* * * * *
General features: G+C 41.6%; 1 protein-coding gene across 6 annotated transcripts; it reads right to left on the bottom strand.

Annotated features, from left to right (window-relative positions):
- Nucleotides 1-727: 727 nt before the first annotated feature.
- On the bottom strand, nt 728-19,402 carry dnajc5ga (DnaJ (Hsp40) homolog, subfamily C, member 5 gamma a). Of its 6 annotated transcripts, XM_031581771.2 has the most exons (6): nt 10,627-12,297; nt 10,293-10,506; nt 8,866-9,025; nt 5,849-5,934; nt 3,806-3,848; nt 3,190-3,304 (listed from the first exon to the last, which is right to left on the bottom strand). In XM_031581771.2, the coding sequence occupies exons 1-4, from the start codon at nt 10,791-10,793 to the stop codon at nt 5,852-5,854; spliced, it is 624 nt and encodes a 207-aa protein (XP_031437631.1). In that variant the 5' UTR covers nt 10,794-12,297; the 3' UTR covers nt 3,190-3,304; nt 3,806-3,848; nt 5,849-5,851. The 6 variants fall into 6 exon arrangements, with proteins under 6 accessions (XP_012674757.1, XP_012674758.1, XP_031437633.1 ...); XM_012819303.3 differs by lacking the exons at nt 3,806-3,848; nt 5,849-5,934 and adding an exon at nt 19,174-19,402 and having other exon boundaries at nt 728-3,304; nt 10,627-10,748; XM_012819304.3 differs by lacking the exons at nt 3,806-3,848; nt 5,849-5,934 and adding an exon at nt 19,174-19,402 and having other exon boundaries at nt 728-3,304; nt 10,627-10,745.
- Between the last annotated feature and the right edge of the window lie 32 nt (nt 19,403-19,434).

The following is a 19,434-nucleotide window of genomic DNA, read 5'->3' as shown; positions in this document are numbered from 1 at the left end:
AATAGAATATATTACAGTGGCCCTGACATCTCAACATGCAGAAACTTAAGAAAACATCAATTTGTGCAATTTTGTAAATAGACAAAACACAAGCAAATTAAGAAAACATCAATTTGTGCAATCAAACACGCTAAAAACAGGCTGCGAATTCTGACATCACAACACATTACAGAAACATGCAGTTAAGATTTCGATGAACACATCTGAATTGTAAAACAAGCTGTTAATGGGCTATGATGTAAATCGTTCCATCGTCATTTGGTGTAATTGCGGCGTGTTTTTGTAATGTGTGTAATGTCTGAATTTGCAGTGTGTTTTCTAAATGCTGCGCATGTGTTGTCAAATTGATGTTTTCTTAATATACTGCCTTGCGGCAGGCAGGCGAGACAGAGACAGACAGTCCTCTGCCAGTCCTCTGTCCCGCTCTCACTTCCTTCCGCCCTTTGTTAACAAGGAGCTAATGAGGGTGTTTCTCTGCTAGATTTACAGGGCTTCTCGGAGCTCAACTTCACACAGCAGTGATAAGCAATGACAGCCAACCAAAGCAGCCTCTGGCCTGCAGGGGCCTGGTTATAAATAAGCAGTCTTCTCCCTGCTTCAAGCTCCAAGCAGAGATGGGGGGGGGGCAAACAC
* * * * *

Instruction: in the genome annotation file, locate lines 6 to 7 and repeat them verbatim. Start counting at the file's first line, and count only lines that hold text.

The following is a 19,434-nucleotide window of genomic DNA, read 5'->3' as shown; positions in this document are numbered from 1 at the left end:
AATAGAATATATTACAGTGGCCCTGACATCTCAACATGCAGAAACTTAAGAAAACATCAATTTGTGCAATTTTGTAAATAGACAAAACACAAGCAAATTAAGAAAACATCAATTTGTGCAATCAAACACGCTAAAAACAGGCTGCGAATTCTGACATCACAACACATTACAGAAACATGCAGTTAAGATTTCGATGAACACATCTGAATTGTAAAACAAGCTGTTAATGGGCTATGATGTAAATCGTTCCATCGTCATTTGGTGTAATTGCGGCGTGTTTTTGTAATGTGTGTAATGTCTGAATTTGCAGTGTGTTTTCTAAATGCTGCGCATGTGTTGTCAAATTGATGTTTTCTTAATATACTGCCTTGCGGCAGGCAGGCGAGACAGAGACAGACAGTCCTCTGCCAGTCCTCTGTCCCGCTCTCACTTCCTTCCGCCCTTTGTTAACAAGGAGCTAATGAGGGTGTTTCTCTGCTAGATTTACAGGGCTTCTCGGAGCTCAACTTCACACAGCAGTGATAAGCAATGACAGCCAACCAAAGCAGCCTCTGGCCTGCAGGGGCCTGGTTATAAATAAGCAGTCTTCTCCCTGCTTCAAGCTCCAAGCAGAGATGGGGGGGGGGCAAACAC